Saturday, February 09, 2013

Richard Wilkinson and Kate Pickett: The Spirit Level

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Richard Wilkinson and Kate Pickett have one revolutionary thing to tell you, and they really want you to understand it, to the point of tedium, which is too bad, because the thing they have to tell you is really quite important and will make you think about things differently: social problems and world problems and almost all problems stem from inequality and can be changed by addressing inequality. Of course this is a major oversimplification, but problems affected by inequality include poverty, gun violence, homicide rate, obesity and on and on. We tend to think of these things in term of poverty rates or race or any number of other things but by comparing country's rates of inequality as well as the rates of inequality within the fifty states, Wilkinson and Pickett paint a different picture.

Why? "Imagine living in a society where 90 per cent of the population mistrusts one another and what that must mean for the quality of every day life." This lack of trust, and the sense of shame that many in unequal societies feel leads to a serious issues of status. Shame, Wilkinson and Pickett explain, is "the social emotion." Humans are wrapped up in social status, and low social status, or the extreme emphasis on social status that comes from inequality leads to "psychosocial stress." (This isn't psychobabble.) As our social position becomes one of the main parts of our identity, and inequality becomes bigger, "some people seem to count for almost anything and others for practically nothing." Don't believe that this is important? At one point Wilkinson and Pickett suggest going to a poor neighborhood and insulting someone. The point hit home for me: if you perceive yourself as counting for nothing, you're more likely to take an insult to your status as an insult to your self. This is a road map for social breakdown.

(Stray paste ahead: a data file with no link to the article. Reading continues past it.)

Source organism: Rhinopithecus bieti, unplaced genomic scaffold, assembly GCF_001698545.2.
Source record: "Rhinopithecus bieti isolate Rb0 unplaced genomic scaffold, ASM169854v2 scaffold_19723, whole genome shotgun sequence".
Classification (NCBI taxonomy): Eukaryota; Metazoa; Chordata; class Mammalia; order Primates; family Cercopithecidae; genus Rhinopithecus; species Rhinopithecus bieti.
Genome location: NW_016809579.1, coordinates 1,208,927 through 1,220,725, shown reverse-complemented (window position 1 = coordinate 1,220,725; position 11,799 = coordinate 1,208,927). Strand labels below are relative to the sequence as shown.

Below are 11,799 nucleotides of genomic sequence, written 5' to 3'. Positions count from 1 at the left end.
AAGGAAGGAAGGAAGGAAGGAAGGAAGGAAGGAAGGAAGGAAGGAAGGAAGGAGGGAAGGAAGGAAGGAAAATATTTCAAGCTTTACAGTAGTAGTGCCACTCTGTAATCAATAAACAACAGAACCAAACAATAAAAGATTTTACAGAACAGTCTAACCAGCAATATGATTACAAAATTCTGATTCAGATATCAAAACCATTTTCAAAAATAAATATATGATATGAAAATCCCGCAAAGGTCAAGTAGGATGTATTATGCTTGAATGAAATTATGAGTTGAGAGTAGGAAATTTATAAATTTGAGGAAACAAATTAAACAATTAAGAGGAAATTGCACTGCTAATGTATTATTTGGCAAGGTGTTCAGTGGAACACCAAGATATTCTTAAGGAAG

I've read (and written) a lot about education lately, so I'll use that as an example. All of the graphs used in "The Spirit Level" are in the form of the one below (taken from the books' companion site, The bottom of the chart is the level of income inequality and the vertical axis shows the percentage of students dropping out of high school. This particular graph uses levels of inequality in US states while some graphs use economically developed countries.Over and over these graphs show the same line: the linkage between the rates of inequality and the negative societal issue (in this case high school drop out rates) are clear.